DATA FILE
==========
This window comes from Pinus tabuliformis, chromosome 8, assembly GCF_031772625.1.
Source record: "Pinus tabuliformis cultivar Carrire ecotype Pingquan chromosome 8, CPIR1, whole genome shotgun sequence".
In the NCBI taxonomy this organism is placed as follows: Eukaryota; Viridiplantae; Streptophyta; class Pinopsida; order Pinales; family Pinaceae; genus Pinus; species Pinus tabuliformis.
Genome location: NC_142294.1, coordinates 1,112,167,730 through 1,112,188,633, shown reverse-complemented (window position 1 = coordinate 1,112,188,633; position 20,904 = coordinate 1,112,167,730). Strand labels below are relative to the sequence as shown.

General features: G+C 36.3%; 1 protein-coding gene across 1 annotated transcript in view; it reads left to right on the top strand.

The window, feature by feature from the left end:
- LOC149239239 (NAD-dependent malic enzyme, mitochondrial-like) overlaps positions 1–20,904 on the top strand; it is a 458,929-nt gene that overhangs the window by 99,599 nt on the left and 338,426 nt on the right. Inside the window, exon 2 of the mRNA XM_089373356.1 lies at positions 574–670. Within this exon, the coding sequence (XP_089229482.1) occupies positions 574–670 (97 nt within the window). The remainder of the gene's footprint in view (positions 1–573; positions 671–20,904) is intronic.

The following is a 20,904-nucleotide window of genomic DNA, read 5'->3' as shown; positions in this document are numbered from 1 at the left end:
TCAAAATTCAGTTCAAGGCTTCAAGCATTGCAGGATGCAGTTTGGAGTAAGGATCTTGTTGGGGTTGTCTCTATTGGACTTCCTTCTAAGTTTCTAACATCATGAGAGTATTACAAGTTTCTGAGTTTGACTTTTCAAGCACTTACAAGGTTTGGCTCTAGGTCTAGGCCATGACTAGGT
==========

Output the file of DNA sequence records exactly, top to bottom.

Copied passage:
This window comes from Pinus tabuliformis, chromosome 8, assembly GCF_031772625.1.
Source record: "Pinus tabuliformis cultivar Carrire ecotype Pingquan chromosome 8, CPIR1, whole genome shotgun sequence".
In the NCBI taxonomy this organism is placed as follows: Eukaryota; Viridiplantae; Streptophyta; class Pinopsida; order Pinales; family Pinaceae; genus Pinus; species Pinus tabuliformis.
Genome location: NC_142294.1, coordinates 1,112,167,730 through 1,112,188,633, shown reverse-complemented (window position 1 = coordinate 1,112,188,633; position 20,904 = coordinate 1,112,167,730). Strand labels below are relative to the sequence as shown.

General features: G+C 36.3%; 1 protein-coding gene across 1 annotated transcript in view; it reads left to right on the top strand.

The window, feature by feature from the left end:
- LOC149239239 (NAD-dependent malic enzyme, mitochondrial-like) overlaps positions 1–20,904 on the top strand; it is a 458,929-nt gene that overhangs the window by 99,599 nt on the left and 338,426 nt on the right. Inside the window, exon 2 of the mRNA XM_089373356.1 lies at positions 574–670. Within this exon, the coding sequence (XP_089229482.1) occupies positions 574–670 (97 nt within the window). The remainder of the gene's footprint in view (positions 1–573; positions 671–20,904) is intronic.

The following is a 20,904-nucleotide window of genomic DNA, read 5'->3' as shown; positions in this document are numbered from 1 at the left end:
TCAAAATTCAGTTCAAGGCTTCAAGCATTGCAGGATGCAGTTTGGAGTAAGGATCTTGTTGGGGTTGTCTCTATTGGACTTCCTTCTAAGTTTCTAACATCATGAGAGTATTACAAGTTTCTGAGTTTGACTTTTCAAGCACTTACAAGGTTTGGCTCTAGGTCTAGGCCATGACTAGGT